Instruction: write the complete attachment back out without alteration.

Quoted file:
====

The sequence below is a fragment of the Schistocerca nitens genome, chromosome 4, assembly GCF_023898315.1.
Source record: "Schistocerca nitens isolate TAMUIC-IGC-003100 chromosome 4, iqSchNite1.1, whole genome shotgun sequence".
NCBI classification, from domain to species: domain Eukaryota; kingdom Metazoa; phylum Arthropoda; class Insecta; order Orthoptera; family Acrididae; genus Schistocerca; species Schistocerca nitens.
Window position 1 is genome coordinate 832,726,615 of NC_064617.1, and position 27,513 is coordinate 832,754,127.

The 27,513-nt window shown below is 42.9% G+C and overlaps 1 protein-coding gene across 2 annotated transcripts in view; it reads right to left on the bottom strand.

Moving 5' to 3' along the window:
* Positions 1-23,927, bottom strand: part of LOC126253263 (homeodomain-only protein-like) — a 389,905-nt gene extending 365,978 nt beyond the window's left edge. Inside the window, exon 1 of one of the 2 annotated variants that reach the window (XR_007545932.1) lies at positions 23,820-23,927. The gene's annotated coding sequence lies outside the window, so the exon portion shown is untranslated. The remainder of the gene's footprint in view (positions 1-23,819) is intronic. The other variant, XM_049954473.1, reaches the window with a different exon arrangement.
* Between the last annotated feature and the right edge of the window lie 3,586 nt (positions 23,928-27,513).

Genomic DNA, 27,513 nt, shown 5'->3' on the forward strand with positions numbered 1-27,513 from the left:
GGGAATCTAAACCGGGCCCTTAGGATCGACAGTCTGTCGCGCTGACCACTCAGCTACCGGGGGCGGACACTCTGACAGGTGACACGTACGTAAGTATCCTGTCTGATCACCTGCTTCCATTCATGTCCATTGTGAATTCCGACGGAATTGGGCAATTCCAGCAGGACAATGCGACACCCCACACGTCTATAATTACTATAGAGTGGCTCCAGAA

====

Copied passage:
The sequence below is a fragment of the Schistocerca nitens genome, chromosome 4, assembly GCF_023898315.1.
Source record: "Schistocerca nitens isolate TAMUIC-IGC-003100 chromosome 4, iqSchNite1.1, whole genome shotgun sequence".
NCBI classification, from domain to species: domain Eukaryota; kingdom Metazoa; phylum Arthropoda; class Insecta; order Orthoptera; family Acrididae; genus Schistocerca; species Schistocerca nitens.
Window position 1 is genome coordinate 832,726,615 of NC_064617.1, and position 27,513 is coordinate 832,754,127.

The 27,513-nt window shown below is 42.9% G+C and overlaps 1 protein-coding gene across 2 annotated transcripts in view; it reads right to left on the bottom strand.

Moving 5' to 3' along the window:
* Positions 1-23,927, bottom strand: part of LOC126253263 (homeodomain-only protein-like) — a 389,905-nt gene extending 365,978 nt beyond the window's left edge. Inside the window, exon 1 of one of the 2 annotated variants that reach the window (XR_007545932.1) lies at positions 23,820-23,927. The gene's annotated coding sequence lies outside the window, so the exon portion shown is untranslated. The remainder of the gene's footprint in view (positions 1-23,819) is intronic. The other variant, XM_049954473.1, reaches the window with a different exon arrangement.
* Between the last annotated feature and the right edge of the window lie 3,586 nt (positions 23,928-27,513).

Genomic DNA, 27,513 nt, shown 5'->3' on the forward strand with positions numbered 1-27,513 from the left:
GGGAATCTAAACCGGGCCCTTAGGATCGACAGTCTGTCGCGCTGACCACTCAGCTACCGGGGGCGGACACTCTGACAGGTGACACGTACGTAAGTATCCTGTCTGATCACCTGCTTCCATTCATGTCCATTGTGAATTCCGACGGAATTGGGCAATTCCAGCAGGACAATGCGACACCCCACACGTCTATAATTACTATAGAGTGGCTCCAGAA